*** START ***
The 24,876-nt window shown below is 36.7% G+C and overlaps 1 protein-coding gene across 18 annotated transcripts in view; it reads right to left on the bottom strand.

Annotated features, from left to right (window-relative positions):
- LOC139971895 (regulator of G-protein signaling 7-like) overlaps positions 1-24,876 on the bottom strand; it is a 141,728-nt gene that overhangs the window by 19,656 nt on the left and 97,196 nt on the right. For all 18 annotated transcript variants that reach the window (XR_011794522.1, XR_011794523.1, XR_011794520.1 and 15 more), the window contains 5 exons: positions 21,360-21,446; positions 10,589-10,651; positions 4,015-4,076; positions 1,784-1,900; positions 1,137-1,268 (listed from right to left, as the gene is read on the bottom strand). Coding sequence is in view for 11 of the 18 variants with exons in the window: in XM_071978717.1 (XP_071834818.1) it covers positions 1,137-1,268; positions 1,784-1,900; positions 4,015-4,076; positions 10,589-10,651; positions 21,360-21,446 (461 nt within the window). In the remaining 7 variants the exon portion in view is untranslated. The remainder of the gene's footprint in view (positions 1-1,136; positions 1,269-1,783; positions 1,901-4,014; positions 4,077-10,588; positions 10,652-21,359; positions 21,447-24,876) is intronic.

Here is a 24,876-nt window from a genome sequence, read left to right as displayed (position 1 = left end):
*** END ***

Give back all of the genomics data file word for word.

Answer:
The 24,876-nt window shown below is 36.7% G+C and overlaps 1 protein-coding gene across 18 annotated transcripts in view; it reads right to left on the bottom strand.

Annotated features, from left to right (window-relative positions):
- LOC139971895 (regulator of G-protein signaling 7-like) overlaps positions 1-24,876 on the bottom strand; it is a 141,728-nt gene that overhangs the window by 19,656 nt on the left and 97,196 nt on the right. For all 18 annotated transcript variants that reach the window (XR_011794522.1, XR_011794523.1, XR_011794520.1 and 15 more), the window contains 5 exons: positions 21,360-21,446; positions 10,589-10,651; positions 4,015-4,076; positions 1,784-1,900; positions 1,137-1,268 (listed from right to left, as the gene is read on the bottom strand). Coding sequence is in view for 11 of the 18 variants with exons in the window: in XM_071978717.1 (XP_071834818.1) it covers positions 1,137-1,268; positions 1,784-1,900; positions 4,015-4,076; positions 10,589-10,651; positions 21,360-21,446 (461 nt within the window). In the remaining 7 variants the exon portion in view is untranslated. The remainder of the gene's footprint in view (positions 1-1,136; positions 1,269-1,783; positions 1,901-4,014; positions 4,077-10,588; positions 10,652-21,359; positions 21,447-24,876) is intronic.

Here is a 24,876-nt window from a genome sequence, read left to right as displayed (position 1 = left end):